Advances in technology have led to the emergence of new forms of crime, and have enabled other crimes to move online, changing their nature and impact on victims and communities. Technological change has also generated new opportunities for the police, at a time of increasing focus on efficiency and innovation.
Against this backdrop, there remains a complex relationship between public expectations of the police and the operational realities of modern-day policing. Police forces collectively have seen funding reductions of about 19% since 2010/11, accompanied by a significant reduction in the size of the police workforce.
Many crimes are under-reported to the police and require proactive engagement with certain communities, and a large proportion of police time is devoted to non-criminal activity, such as mental health crisis work.
This inquiry explores the challenges of modern policing, and examines whether police forces in England and Wales are sufficiently equipped and resourced to keep the public safe and to respond effectively to evolving demands and changing patterns of crime.
Terms of reference
Written evidence is invited on the issues set out below – but please note that submissions do not need to address all of these issues.
- Reforms which may be necessary to ensure the police service has the ongoing capacity and capability to fulfil its primary task of ensuring public safety, in the face of new and evolving threats and challenges.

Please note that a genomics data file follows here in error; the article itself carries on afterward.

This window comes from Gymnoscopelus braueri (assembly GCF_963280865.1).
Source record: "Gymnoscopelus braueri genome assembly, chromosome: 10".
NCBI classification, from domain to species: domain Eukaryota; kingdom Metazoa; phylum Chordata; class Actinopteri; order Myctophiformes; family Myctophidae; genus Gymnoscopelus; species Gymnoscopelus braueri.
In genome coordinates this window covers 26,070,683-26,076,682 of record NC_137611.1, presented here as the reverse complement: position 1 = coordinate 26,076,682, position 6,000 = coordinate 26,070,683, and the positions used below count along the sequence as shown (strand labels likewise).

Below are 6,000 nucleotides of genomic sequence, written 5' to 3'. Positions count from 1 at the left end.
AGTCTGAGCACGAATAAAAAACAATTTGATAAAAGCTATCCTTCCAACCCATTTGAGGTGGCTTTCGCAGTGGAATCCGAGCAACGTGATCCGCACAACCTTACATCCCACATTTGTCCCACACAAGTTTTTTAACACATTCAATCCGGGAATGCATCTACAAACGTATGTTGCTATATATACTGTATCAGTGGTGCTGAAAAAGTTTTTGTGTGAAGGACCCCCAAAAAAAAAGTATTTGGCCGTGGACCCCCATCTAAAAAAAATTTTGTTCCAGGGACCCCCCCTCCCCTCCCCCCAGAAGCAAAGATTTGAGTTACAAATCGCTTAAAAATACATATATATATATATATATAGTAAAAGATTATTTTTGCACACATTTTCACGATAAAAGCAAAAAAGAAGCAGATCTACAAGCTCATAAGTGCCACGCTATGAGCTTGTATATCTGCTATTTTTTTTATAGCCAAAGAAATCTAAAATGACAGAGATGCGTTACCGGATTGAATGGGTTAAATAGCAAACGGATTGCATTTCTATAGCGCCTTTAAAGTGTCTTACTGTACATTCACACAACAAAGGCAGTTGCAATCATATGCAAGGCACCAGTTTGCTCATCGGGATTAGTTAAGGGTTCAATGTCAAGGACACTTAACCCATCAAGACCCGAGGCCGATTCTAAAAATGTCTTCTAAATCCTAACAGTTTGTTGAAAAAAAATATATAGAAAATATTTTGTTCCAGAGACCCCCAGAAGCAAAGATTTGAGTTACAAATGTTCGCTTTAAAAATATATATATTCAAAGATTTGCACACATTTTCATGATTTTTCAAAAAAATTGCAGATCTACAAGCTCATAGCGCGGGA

- Current and future crime trends and their implications for policing in England and Wales, including emerging or growing categories of crime (such as online crime and child sexual abuse) and under-reported types of crime.
- The extent to which the police are sufficiently equipped to deal with these changing patterns of crime and other operational demands, such as mental health crisis work, and where gaps in capacity and capability are likely to lie.
- The relationship between public expectations of the police, including desired visibility and perceived priorities, and the operational realities of policing within the current financial context.
- Police funding levels, efficiency and cost-effectiveness, including the role of Police & Crime Commissioners (PCCs) in driving innovation and reform.
- The role of digital technology in policing, including take-up, risks and barriers to use.
- International best practice examples of innovation in policing, and the extent to which they could be replicated in England and Wales.
Submitting written evidence
Written submissions for this inquiry should be submitted online by midday on 16 February 2017.
Launching the inquiry Chair of the Home Affairs Select Committee, Yvette Cooper MP said:
"Police forces are facing multiple new and emerging challenges in their quest to protect the public from harm, including the growth of online crime and the pressures generated by non-crime demands, such as mental health crisis work. Ongoing funding reductions mean there is continuing demand for new efficiency measures, and technological change provides new opportunities for innovation.
Against this backdrop, the Home Affairs Committee is launching a major inquiry into 'Policing for the Future', to examine whether the police have appropriate capabilities to deal with modern challenges to public safety, changing patterns of crime, and new ways of engaging with the public whom they serve. We are seeking written and oral evidence on the reforms which might be required to ensure that our police are fit for purpose, cost effective and open to innovation and technological change."